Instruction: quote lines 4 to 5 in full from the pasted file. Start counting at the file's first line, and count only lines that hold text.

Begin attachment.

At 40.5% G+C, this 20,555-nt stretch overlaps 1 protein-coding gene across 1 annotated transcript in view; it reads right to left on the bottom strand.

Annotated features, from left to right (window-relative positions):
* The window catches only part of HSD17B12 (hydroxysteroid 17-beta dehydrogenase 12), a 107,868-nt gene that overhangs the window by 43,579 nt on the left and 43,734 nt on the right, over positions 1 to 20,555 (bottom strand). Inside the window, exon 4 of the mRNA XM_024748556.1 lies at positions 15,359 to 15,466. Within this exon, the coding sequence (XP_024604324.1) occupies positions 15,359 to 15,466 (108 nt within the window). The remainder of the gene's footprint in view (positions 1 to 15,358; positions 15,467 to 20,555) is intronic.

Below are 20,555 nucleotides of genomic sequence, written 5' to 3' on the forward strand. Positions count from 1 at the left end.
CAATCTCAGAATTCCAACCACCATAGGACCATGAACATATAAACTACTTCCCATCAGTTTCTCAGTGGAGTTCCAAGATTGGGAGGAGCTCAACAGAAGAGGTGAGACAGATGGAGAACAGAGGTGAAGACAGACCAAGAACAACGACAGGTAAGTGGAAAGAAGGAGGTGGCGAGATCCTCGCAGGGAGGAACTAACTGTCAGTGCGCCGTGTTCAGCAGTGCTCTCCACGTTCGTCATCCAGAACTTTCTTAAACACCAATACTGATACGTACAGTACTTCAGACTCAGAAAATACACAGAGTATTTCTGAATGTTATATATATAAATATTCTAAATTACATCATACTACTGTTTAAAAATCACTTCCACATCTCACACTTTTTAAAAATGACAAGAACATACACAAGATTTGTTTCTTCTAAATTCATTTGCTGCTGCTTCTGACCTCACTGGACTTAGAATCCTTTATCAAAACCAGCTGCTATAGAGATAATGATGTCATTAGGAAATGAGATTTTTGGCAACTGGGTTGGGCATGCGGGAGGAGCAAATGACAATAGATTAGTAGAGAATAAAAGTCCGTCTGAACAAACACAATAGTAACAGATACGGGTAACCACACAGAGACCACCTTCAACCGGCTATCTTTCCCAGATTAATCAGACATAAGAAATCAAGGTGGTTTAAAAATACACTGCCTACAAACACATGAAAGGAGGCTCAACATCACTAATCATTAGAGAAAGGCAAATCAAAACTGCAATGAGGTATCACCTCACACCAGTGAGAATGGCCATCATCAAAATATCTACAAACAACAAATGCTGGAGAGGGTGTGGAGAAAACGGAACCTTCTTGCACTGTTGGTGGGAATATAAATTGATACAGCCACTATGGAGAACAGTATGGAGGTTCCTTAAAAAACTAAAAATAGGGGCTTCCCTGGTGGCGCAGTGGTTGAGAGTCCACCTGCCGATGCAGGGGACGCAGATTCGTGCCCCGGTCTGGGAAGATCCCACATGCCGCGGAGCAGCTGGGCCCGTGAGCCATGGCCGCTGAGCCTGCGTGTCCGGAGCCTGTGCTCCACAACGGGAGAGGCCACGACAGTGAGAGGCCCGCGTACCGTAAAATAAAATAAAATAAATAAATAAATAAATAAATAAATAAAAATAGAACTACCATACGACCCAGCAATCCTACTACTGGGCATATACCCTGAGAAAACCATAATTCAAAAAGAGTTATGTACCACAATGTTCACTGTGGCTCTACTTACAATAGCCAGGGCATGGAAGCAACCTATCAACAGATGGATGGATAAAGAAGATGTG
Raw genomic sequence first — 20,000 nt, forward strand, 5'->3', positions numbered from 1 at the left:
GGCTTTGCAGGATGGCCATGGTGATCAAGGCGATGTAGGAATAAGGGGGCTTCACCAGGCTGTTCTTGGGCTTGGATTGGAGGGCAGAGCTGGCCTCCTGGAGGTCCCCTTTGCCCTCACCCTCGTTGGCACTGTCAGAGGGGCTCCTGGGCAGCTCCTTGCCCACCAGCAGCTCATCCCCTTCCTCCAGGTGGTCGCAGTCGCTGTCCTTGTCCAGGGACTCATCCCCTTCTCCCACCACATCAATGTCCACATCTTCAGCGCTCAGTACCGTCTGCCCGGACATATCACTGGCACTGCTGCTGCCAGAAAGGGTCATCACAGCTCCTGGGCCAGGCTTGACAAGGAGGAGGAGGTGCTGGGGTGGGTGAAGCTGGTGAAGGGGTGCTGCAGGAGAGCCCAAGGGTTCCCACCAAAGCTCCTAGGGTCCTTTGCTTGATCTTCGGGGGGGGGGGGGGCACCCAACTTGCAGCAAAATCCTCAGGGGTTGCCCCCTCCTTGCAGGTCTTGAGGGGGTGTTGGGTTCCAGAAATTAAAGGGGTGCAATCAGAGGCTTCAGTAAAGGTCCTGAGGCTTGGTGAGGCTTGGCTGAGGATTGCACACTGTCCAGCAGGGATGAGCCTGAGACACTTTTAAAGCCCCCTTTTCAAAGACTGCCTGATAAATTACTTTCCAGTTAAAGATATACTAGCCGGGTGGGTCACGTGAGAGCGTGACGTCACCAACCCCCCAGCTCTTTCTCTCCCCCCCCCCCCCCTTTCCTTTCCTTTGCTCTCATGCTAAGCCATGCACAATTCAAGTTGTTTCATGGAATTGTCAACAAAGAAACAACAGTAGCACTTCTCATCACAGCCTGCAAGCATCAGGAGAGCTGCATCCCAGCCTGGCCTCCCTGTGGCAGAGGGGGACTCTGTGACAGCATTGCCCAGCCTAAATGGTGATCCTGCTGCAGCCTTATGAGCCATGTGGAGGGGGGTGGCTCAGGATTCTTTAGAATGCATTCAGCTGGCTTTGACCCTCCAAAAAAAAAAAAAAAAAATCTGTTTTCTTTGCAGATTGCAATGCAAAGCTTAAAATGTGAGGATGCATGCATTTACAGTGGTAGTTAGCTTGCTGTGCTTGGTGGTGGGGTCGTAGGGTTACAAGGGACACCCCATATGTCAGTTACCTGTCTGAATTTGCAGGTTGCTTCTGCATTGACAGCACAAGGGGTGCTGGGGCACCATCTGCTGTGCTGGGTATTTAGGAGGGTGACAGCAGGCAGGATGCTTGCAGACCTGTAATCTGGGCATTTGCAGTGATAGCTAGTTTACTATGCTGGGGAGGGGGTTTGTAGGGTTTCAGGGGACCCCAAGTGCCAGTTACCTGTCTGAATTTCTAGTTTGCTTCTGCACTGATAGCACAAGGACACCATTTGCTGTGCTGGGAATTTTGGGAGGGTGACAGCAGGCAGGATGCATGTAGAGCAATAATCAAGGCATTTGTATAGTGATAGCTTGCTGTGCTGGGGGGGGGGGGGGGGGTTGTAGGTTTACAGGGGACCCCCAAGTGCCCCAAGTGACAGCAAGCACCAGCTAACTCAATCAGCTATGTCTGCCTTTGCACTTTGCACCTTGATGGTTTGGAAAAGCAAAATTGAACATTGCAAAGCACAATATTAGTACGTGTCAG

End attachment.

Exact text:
Below are 20,555 nucleotides of genomic sequence, written 5' to 3' on the forward strand. Positions count from 1 at the left end.
CAATCTCAGAATTCCAACCACCATAGGACCATGAACATATAAACTACTTCCCATCAGTTTCTCAGTGGAGTTCCAAGATTGGGAGGAGCTCAACAGAAGAGGTGAGACAGATGGAGAACAGAGGTGAAGACAGACCAAGAACAACGACAGGTAAGTGGAAAGAAGGAGGTGGCGAGATCCTCGCAGGGAGGAACTAACTGTCAGTGCGCCGTGTTCAGCAGTGCTCTCCACGTTCGTCATCCAGAACTTTCTTAAACACCAATACTGATACGTACAGTACTTCAGACTCAGAAAATACACAGAGTATTTCTGAATGTTATATATATAAATATTCTAAATTACATCATACTACTGTTTAAAAATCACTTCCACATCTCACACTTTTTAAAAATGACAAGAACATACACAAGATTTGTTTCTTCTAAATTCATTTGCTGCTGCTTCTGACCTCACTGGACTTAGAATCCTTTATCAAAACCAGCTGCTATAGAGATAATGATGTCATTAGGAAATGAGATTTTTGGCAACTGGGTTGGGCATGCGGGAGGAGCAAATGACAATAGATTAGTAGAGAATAAAAGTCCGTCTGAACAAACACAATAGTAACAGATACGGGTAACCACACAGAGACCACCTTCAACCGGCTATCTTTCCCAGATTAATCAGACATAAGAAATCAAGGTGGTTTAAAAATACACTGCCTACAAACACATGAAAGGAGGCTCAACATCACTAATCATTAGAGAAAGGCAAATCAAAACTGCAATGAGGTATCACCTCACACCAGTGAGAATGGCCATCATCAAAATATCTACAAACAACAAATGCTGGAGAGGGTGTGGAGAAAACGGAACCTTCTTGCACTGTTGGTGGGAATATAAATTGATACAGCCACTATGGAGAACAGTATGGAGGTTCCTTAAAAAACTAAAAATAGGGGCTTCCCTGGTGGCGCAGTGGTTGAGAGTCCACCTGCCGATGCAGGGGACGCAGATTCGTGCCCCGGTCTGGGAAGATCCCACATGCCGCGGAGCAGCTGGGCCCGTGAGCCATGGCCGCTGAGCCTGCGTGTCCGGAGCCTGTGCTCCACAACGGGAGAGGCCACGACAGTGAGAGGCCCGCGTACCGTAAAATAAAATAAAATAAATAAATAAATAAATAAATAAATAAAAATAGAACTACCATACGACCCAGCAATCCTACTACTGGGCATATACCCTGAGAAAACCATAATTCAAAAAGAGTTATGTACCACAATGTTCACTGTGGCTCTACTTACAATAGCCAGGGCATGGAAGCAACCTATCAACAGATGGATGGATAAAGAAGATGTG